A Travellerspoint blog

Entries about paintings

Sheffield to Devonport

Via Railton and Latrobe

rain
View Tasmania with 2 toddlers! (Winter 2013) on Goannaray's travel map.

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The views we got of Mt Roland as we drove from Tasmazia to Sheffield, were amazing. As were the murals we got to see around Sheffield. We parked behind the IGA, where there was a good playground, but didn't end up using it as the kids remained asleep. Clancy got some grocery shopping done while I kept an eye on the kids, then we swapped places so Clancy could sleep, and I could walk around to get photo's of as many murals as I could. Clancy could appreciate them, but wasn't as interested in them as I was. Kaden had woken up by this stage, so I popped him into the Ergo baby carrier, and utilised our large umbrella to shelter us both from the wind and rain as we walked around.

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Considering the wet weather and the fact it was getting late in the afternoon, we just wanted to get to Latrobe and set up camp for the night (hadn't yet rung ahead to book though), so decided to have the camera ready to try and get photo's of the topiary as we drove through the town of Railton. We saw quite a few different ones in all stages of development, but only really succeeded with a few ok photo's. If you want to really enjoy the topiary, I'd suggest you stop, and walk around!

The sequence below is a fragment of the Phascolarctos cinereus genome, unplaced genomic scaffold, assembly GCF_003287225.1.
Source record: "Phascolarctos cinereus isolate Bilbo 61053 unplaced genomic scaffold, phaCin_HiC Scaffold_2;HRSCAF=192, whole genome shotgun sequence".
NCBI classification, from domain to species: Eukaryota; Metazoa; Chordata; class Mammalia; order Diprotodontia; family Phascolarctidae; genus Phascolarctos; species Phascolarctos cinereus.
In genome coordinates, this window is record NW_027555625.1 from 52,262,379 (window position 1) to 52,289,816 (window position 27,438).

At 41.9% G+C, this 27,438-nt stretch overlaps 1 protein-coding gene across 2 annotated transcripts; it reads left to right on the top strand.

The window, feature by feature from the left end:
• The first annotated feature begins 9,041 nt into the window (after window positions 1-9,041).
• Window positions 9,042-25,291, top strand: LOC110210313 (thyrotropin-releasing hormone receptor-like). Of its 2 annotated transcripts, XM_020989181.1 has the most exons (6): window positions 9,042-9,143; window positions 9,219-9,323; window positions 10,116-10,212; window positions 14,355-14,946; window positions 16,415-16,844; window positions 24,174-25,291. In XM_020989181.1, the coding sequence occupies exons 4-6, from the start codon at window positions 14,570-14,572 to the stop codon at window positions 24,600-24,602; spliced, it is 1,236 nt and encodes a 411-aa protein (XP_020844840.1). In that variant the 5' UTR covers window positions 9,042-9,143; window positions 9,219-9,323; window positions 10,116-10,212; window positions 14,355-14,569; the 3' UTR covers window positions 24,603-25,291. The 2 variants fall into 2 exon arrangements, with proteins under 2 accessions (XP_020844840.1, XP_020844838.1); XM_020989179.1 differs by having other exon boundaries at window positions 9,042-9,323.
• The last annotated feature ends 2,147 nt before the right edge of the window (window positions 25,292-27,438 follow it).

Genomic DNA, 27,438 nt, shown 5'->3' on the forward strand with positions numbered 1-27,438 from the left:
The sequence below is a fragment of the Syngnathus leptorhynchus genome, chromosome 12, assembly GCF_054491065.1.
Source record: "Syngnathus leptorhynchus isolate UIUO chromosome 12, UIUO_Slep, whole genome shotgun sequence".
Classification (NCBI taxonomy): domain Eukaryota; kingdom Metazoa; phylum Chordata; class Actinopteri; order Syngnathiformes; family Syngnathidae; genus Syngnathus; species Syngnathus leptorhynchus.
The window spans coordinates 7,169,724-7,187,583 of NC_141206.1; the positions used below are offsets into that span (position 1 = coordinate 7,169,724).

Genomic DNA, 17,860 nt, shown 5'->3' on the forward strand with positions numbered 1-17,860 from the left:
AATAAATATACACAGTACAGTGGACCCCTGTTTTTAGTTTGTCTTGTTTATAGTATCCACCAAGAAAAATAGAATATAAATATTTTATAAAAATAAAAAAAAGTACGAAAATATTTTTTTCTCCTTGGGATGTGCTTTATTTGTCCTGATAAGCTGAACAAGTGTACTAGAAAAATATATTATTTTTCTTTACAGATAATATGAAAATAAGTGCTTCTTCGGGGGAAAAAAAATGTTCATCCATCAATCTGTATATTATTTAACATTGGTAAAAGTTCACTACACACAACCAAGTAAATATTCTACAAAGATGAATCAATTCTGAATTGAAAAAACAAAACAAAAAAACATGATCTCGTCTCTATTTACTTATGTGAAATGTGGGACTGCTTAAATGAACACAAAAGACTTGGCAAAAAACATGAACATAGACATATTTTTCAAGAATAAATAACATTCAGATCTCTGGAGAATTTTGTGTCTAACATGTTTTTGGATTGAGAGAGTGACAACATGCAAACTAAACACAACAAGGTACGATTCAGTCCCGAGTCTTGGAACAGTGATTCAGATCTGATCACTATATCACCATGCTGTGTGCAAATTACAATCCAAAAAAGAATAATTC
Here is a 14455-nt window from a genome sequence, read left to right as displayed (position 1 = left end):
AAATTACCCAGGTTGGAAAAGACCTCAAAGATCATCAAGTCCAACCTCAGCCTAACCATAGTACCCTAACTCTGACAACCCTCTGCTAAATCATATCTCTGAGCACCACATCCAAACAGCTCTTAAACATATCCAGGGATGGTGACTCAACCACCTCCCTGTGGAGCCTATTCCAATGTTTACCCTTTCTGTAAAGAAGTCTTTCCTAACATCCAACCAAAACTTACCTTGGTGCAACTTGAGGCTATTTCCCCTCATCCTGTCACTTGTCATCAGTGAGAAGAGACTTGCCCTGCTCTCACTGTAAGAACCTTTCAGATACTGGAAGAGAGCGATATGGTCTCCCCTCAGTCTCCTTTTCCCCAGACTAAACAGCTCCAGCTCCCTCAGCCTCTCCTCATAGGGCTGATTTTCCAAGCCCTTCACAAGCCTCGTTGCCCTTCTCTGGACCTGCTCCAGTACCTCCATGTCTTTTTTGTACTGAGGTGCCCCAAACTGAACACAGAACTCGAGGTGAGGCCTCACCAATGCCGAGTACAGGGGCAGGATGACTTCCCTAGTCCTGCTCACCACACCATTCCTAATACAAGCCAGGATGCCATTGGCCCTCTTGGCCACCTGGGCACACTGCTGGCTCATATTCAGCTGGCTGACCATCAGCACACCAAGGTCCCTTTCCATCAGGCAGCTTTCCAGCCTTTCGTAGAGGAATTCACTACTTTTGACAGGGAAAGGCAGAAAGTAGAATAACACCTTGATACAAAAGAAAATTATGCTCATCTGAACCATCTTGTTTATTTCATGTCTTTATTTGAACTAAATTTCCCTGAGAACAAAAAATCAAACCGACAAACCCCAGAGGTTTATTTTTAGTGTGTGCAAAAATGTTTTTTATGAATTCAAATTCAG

The entrance to the caravan park was all fenced up with construction style fencing when we got there... so... after a quick call to the Devonport information centre (who was surprised to hear the Latrobe park was shut), we managed to secure a spot at the Devonport Discovery Holiday Park. Good thing we rang when we did too, as it was close to 5pm, and closing time for both the information centre and caravan parks.

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The park had an awesome set up for what we wanted. Ensuite site (including small verandah, handbasin, toilet, shower, and washtub) for only a few extra dollars, big indoor camp kitchen, and close to the beach for a quick walk in the morning. It was a rocky beach, but that didn't worry Sonia or Kaden, as they both enjoyed playing with, and attempting to collect stones!

Posted by Goannaray 15:06 Archived in Australia Tagged winter paintings tasmania murals topiary campground sheffield devonport toddlers railton 2_toddlers_in_winter_tasmania! northern_central_tasmania interstate_overseas Comments (0)

Wkend Getaway 1: South West WA - Ngilgi Cave (Yallingup)

Saturday - Monday: Harvey... Gnomesville... Donnybrook... Busselton Jetty... Cape Naturaliste Lighthouse... Ngilgi Cave

sunny
View Wkend Getaway 1 - South West WA (Mar 2013) on Goannaray's travel map.

See any fairies?

See any fairies?

Ngilgi Cave, formally known as Yallingup Cave, is located not far from... you guessed it, Yallingup! After visiting the Cape Naturaliste Lighthouse (where we'd picked up a cheaper dual ticket for both lighthouse and cave), we continued straight on to see the cave. And lucky for us, timed it just right to get onto the next tour before lunchtime.